theSkimm is “making it easier for you to live smarter.”

NextDraft promises “the day’s most fascinating news.”

Further “is a once-a-week email that helps you maximize your health, wealth, and personal growth.”

What do all these sites have in common? Their primary focus is delivering a particular type of newsletter: the curated content newsletter.

Here, we’ll explore how curated content newsletters work, why they succeed (or fail), and how any organization can create and scale a curated content newsletter that grabs attention and builds a following.

The Evolution of Curated Content Newsletters

News roundups delivered via email sound so quaint, don’t they? After all, this was one of the earliest email marketing tactics developed.

And yet some companies are building major businesses by refreshing this decades-old marketing tactic.

The best curated content newsletters today are able to sift through the noise of the Internet to pick out the best content on a given topic, says Demian Farnworth at Copyblogger. The newsletter organizes the content, packages it into an email and fires it off to an audience that wants high-quality information without having to search for it themselves.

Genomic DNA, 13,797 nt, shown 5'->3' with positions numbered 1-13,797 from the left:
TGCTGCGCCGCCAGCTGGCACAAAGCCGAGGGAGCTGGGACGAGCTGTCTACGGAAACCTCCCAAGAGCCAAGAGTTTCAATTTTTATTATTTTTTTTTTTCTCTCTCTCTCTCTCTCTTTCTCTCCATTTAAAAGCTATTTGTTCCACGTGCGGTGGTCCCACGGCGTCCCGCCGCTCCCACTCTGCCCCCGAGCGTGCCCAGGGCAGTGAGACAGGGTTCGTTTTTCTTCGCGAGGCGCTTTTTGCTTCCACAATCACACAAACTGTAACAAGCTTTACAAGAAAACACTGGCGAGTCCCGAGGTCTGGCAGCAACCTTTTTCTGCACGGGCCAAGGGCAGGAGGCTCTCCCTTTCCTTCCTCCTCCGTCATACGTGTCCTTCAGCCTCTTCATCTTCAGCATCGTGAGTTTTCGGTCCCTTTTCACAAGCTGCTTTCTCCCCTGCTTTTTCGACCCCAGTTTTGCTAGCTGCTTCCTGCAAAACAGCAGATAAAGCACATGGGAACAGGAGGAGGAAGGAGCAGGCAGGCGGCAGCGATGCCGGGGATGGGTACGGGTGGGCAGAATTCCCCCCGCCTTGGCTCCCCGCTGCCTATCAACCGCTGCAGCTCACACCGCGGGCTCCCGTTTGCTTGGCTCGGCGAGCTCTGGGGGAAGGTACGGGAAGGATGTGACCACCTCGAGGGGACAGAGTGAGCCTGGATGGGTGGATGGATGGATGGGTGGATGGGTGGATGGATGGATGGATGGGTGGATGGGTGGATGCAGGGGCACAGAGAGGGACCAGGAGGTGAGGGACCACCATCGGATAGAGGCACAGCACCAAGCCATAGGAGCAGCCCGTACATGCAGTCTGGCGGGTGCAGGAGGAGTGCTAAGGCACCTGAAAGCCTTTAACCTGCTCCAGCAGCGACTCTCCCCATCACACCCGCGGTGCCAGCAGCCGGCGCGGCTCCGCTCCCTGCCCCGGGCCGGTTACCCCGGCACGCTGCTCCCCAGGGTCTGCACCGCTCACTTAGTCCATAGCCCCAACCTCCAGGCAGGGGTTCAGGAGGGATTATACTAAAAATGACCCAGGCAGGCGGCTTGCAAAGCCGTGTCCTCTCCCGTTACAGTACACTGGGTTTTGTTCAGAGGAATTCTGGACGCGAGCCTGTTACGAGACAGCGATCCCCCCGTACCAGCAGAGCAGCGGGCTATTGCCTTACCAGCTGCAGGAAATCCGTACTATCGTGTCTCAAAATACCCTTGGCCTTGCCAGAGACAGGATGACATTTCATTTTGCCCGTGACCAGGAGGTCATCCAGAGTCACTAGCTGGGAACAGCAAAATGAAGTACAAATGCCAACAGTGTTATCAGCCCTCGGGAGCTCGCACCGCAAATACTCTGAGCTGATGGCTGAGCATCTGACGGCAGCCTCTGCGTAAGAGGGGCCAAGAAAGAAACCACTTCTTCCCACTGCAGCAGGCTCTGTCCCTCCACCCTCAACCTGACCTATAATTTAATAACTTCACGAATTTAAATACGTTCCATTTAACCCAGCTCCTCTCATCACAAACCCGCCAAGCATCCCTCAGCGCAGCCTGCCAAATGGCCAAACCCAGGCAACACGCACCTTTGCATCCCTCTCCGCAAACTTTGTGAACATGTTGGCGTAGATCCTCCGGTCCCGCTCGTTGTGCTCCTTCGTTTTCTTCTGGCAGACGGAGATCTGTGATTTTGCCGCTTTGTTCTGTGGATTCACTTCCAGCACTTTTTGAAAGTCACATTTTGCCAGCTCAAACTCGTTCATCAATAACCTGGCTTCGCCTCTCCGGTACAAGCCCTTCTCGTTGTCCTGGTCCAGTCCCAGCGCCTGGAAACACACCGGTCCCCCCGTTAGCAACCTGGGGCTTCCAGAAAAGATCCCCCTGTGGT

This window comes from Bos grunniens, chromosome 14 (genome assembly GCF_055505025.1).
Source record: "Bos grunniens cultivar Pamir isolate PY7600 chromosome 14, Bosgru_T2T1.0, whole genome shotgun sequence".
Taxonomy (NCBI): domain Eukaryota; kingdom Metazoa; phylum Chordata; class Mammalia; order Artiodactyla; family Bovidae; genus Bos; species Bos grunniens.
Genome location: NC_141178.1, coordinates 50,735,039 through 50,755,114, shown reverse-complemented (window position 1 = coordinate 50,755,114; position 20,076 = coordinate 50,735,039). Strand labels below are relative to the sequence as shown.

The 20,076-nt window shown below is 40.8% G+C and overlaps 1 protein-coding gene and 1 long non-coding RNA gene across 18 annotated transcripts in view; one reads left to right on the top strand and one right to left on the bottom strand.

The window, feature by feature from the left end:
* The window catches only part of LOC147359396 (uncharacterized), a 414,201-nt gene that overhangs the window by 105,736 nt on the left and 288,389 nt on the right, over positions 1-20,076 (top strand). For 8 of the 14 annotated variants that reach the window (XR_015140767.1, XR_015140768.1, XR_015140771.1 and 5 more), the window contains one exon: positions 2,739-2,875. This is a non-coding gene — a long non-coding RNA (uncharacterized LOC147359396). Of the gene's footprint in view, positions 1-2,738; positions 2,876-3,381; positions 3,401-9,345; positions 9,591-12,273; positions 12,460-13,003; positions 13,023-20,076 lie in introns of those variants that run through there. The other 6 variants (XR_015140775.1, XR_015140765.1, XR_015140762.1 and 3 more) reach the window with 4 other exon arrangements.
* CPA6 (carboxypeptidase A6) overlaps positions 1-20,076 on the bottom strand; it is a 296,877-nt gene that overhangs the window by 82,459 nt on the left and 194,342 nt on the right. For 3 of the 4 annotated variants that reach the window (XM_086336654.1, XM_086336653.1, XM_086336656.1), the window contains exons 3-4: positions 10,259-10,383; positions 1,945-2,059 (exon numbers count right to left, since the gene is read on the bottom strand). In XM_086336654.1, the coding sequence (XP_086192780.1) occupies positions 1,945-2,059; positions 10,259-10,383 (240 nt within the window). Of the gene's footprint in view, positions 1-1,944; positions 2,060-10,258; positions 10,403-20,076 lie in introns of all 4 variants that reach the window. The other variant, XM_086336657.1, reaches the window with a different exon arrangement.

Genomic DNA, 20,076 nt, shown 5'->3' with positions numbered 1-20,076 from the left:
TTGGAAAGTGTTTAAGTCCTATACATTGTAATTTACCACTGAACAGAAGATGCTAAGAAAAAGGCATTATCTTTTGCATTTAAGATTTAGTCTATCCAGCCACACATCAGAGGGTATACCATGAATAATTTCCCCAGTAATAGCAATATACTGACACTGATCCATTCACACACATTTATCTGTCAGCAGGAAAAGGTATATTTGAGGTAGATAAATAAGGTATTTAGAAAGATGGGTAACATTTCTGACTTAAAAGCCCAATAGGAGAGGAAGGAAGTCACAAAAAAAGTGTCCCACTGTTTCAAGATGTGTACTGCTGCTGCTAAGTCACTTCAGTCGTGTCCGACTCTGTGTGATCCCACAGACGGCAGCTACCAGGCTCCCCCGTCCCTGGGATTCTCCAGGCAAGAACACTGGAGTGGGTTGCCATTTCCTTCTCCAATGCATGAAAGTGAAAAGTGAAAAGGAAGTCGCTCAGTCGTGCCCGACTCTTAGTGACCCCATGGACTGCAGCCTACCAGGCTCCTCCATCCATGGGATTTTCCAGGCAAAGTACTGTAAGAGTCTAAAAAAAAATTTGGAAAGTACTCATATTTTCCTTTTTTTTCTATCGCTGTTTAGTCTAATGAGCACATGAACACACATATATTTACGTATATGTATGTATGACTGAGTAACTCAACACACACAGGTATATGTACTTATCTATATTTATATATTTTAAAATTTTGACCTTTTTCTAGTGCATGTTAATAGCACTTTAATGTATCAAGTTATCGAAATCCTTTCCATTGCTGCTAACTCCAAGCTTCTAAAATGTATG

On paper, that sounds just like old-school news roundups. And to be sure, newsletters in general remain a popular way to build a following and retain customers. In 2017, 83 percent of B2B marketers were using email newsletters as part of their overall content marketing strategy, according to Joe Pulizzi and Ann Handley at the Content Marketing Institute. In addition, 74 percent of B2B marketers saw these newsletters as part of their overall strategy to make personal connections with customers.